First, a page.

Vignettes Regarding the Artwork of Brendon Kotes
Casey gained two half-siblings in that same year. One on his father’s side; one on his mother’s. Both girls. Maybe if they hadn’t been he would have viewed them differently. Maybe.
Silvia, a mixed-race princess who plucked food between her finger and thumb and favored books and cats to dolls or blocks, never looked up to Casey, her nose wrinkled in annoyance at his sexist comments the older she grew. Her mother’s child, pointing out faults with pianist fingers, harsh in her condemnation despite being right. Got a full-ride to the local private high school and skipped out to university the moment the acceptance came.
Brendon didn’t blame her.
Amanda, a pale chunk of pink baby fat turned speed demon who learned to kick a soccer ball sooner than she learned to speak in full sentences. Her father’s daughter, she told the same dreadful off-color jokes as her old man and stroked that same bitter chip that Casey wore on his shoulder. Ran off to California at seventeen without a backward glance to work at a surf shack and spend nights smoking weed on the sand.
Brendon didn’t blame her either.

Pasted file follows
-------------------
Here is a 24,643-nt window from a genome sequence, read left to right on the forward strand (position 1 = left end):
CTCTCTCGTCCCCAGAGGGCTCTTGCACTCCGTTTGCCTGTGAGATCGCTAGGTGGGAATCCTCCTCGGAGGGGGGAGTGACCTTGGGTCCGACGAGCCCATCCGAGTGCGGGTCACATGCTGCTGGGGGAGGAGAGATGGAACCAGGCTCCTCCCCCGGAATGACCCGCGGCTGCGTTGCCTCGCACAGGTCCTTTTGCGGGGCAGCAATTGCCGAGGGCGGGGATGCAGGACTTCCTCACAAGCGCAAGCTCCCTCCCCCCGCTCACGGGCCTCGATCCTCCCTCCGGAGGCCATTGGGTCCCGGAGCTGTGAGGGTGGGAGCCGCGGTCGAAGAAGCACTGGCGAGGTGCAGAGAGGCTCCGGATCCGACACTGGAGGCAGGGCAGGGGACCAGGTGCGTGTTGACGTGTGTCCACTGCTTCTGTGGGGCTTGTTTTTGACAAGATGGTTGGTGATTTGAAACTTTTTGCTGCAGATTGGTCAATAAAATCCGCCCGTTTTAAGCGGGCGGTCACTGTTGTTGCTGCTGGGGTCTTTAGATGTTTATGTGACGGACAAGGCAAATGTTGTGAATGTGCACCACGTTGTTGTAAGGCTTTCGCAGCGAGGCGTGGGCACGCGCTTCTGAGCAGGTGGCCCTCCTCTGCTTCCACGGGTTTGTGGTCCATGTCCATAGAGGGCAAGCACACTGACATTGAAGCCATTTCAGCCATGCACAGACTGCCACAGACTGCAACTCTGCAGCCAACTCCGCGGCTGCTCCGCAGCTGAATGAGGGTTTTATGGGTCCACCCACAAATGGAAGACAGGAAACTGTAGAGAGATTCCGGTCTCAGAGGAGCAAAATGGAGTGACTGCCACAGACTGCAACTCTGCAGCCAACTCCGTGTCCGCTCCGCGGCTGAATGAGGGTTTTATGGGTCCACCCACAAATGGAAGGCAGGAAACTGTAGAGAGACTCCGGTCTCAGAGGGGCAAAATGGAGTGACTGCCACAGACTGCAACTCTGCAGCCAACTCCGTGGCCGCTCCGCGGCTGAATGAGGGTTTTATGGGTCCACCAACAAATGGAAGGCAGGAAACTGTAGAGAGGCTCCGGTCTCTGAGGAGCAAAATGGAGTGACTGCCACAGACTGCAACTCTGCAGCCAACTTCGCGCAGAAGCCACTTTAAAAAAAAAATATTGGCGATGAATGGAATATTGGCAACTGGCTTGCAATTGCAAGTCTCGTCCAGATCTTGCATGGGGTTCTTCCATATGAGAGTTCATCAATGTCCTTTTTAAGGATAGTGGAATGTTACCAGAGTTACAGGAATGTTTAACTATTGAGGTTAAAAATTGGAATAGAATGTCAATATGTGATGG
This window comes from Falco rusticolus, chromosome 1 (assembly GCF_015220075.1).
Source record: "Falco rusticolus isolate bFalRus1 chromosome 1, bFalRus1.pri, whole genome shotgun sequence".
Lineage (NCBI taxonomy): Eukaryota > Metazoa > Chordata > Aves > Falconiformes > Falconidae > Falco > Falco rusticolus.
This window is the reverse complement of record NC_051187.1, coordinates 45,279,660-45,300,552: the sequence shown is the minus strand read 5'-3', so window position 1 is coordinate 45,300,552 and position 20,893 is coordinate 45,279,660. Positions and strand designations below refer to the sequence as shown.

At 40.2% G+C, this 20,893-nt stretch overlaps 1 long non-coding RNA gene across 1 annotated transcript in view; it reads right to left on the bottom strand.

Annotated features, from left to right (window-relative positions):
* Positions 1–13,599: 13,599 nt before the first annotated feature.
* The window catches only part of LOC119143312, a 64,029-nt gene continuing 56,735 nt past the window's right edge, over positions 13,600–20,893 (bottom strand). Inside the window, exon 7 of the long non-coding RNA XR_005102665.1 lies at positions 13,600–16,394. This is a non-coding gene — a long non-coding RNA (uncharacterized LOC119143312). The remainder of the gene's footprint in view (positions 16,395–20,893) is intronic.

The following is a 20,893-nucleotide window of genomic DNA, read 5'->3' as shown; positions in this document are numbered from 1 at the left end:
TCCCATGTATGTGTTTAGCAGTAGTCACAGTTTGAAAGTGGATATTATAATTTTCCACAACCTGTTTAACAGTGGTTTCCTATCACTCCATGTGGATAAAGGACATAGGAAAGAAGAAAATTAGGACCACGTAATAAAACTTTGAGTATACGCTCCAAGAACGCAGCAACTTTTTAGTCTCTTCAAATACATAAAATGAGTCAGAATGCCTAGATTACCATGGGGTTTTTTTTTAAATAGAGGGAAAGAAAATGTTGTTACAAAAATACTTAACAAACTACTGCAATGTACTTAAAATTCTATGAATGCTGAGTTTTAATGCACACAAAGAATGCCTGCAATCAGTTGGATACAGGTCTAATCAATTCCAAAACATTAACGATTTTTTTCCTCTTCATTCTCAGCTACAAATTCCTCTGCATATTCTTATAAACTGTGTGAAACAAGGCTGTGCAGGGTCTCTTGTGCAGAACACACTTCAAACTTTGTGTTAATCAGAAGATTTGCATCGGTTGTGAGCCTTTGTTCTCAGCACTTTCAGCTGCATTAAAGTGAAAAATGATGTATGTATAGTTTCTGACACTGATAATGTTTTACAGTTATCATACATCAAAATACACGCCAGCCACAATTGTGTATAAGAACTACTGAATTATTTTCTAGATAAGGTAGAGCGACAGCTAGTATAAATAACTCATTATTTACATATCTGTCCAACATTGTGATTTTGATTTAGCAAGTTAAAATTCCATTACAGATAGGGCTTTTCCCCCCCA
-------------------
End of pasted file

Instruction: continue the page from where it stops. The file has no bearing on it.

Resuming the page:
Brendon thought them both magical those first few years. Younger siblings a treat he’d never been blessed with because his Mom was done-done-done and the Lord could give her an immaculate conception if he wanted otherwise. Casey resented them both, like the attention-mongers they rightfully were in their years of diapers and toddling.
At fourteen, fifteen, sixteen, Casey went from latch-key boy with a limited range to a wild teen with the open-ended freedom of car keys. Toss in a penchant for the illegal, a ruined friendship, and a need to have everything and Casey became a concoction Brendon could scarcely breathe around.
Casey would give this sigh—filled with longing, awe-filled need—and drag Brendon behind him, for Brendon’s longing remained focused on Casey even as Casey looked outward, onward, toward something only he could see.
Next Chapter Coming Mar 3rd!